Many in police leadership positions, who
have no prior military service, probably
view redundancy as a wasteful exercise of
time and resources.  These are the same
people who might purchase a million
dollar motor home loaded with high tech
gadgets while their patrol fleet of police
cars is at a just sufficient level or even a
few cars short. Let's say this million
dollar truck is necessary to the
department's mission.  What happens
when it's in the shop, and it's needed on
short notice? Where's the second million
dollar truck?  What about maybe three
TV style vans with comparable high tech
capabilities?  Then again, they wouldn't
be nearly as impressive for publicity, or
the Police Chief's resume.

Redundancy goes beyond a department's
materiel resources.  When you go
through your firearms training, you'll
probably experience your maximum
exposure to redundancy.  The reason is
simple... it's dangerous.  Because a gun
is a dangerous thing, you'll be required
to perform the same procedures over,
and over, and over; until, your handling
of the weapon becomes second nature to
you.  Once you're out of the academy,
and you only qualify one or two times a
year, your proficiency will decrease.  Why
do you think you read about police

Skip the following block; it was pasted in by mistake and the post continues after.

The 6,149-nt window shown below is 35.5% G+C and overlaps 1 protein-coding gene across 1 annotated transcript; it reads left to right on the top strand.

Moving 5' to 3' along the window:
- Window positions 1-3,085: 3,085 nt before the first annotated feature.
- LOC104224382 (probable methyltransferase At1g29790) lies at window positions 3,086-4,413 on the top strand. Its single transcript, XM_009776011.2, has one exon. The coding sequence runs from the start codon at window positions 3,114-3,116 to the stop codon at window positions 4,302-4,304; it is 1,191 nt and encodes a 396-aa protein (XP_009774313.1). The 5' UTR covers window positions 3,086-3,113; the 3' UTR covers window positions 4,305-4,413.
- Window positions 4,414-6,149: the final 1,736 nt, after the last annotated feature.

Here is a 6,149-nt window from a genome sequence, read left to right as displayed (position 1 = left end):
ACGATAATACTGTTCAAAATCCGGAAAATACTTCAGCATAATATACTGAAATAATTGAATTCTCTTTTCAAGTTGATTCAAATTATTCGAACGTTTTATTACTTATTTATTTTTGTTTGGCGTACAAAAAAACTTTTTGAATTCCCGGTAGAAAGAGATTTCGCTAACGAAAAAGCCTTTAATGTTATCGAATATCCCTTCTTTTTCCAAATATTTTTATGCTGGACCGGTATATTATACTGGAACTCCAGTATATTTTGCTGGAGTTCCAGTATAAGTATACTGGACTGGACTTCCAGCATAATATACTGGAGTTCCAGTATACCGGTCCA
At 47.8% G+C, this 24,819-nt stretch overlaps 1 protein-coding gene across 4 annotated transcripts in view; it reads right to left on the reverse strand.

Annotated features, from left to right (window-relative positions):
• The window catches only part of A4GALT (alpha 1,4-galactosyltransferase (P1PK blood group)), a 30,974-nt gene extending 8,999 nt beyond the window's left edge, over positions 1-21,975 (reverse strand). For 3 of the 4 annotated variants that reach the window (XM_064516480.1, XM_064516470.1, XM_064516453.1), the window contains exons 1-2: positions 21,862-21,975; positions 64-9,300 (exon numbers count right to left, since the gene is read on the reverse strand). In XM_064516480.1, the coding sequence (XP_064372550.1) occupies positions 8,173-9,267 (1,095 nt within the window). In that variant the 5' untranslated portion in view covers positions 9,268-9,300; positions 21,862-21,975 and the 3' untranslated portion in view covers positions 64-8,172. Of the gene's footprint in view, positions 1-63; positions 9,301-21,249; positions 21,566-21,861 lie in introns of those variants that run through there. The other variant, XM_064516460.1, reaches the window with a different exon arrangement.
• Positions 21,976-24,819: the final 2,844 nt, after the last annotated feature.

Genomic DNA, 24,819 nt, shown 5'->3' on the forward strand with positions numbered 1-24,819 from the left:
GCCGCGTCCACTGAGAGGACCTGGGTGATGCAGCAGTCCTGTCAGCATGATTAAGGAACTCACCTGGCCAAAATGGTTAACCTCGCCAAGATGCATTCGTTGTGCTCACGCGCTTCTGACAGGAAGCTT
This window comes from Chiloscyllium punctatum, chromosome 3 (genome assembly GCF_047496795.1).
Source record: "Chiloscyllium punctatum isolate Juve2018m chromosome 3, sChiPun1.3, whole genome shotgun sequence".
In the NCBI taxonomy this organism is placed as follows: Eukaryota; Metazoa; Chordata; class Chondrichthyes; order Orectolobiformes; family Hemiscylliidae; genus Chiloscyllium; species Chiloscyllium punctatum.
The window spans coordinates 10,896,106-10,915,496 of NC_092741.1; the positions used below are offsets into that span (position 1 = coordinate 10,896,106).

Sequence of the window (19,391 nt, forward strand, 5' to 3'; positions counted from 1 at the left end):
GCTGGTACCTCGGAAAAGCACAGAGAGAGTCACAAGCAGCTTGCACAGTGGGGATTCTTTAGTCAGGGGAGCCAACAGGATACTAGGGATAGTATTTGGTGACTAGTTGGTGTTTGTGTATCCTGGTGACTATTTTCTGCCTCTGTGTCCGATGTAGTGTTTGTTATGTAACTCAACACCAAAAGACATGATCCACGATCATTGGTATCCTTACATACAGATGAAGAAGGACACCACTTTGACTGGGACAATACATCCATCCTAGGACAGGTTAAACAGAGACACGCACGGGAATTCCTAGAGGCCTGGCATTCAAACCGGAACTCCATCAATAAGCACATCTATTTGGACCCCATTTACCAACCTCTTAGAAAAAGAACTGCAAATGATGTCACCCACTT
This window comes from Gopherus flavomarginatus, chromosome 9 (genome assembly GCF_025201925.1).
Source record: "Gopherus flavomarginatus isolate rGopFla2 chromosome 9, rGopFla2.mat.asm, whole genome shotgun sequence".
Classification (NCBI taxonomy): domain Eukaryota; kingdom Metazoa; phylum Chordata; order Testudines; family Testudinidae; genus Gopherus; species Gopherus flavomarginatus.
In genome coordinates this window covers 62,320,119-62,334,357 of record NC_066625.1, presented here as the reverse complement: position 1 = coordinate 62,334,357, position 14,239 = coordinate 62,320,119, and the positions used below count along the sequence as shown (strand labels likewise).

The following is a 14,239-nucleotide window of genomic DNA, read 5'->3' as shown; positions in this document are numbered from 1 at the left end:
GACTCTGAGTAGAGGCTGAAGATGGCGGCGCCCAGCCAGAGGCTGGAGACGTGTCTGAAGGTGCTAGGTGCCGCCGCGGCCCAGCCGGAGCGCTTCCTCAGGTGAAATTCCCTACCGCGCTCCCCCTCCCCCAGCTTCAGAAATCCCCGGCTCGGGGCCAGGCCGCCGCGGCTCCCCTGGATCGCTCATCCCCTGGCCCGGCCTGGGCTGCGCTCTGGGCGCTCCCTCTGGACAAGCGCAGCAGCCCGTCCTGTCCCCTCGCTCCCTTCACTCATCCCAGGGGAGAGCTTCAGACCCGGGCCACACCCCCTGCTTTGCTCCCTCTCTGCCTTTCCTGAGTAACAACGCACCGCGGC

officers, from time to time, accidentally
discharging their weapons?

You're going to laugh at this, but I can
tell you exactly where redundancy began
its demise.  How often do you see a
police officer wearing a uniform hat?  The
hat is still issued as part of your
uniform.  There was a time when you
could have just come out of a drag
down, knock out fight, and the first thing
your sergeant would ask was, "Where's
your hat?"  The sergeant knew exactly
what he was doing.  If he didn't let you
slide on something so seemingly minor,
you knew he wouldn't let you slide on
anything of obviously greater
"When you go through your firearms
training, you'll probably experience
your maximum exposure to
redundancy." ~ Barry M. Baker
Today's police departments still have
military similarities by way of rank
insignia; uniforms, and firearms training,
but that's about as far as it goes. During
the days of the military draft, a large
proportion of new police officers had two
to three years of prior military service.  
Those police officers were throughly
familiar with things like military courtesy;
chain of command... and redundancy.  
Today, fewer new police officers have any
military background, and they have no
appreciation, or patience, for
redundancy.  Redundancy is an acquired
taste; one can only appreciate its
importance after being subjected to it
over an extended period of time.
...A Lost Art
Copyright © 2016  Barry M. Baker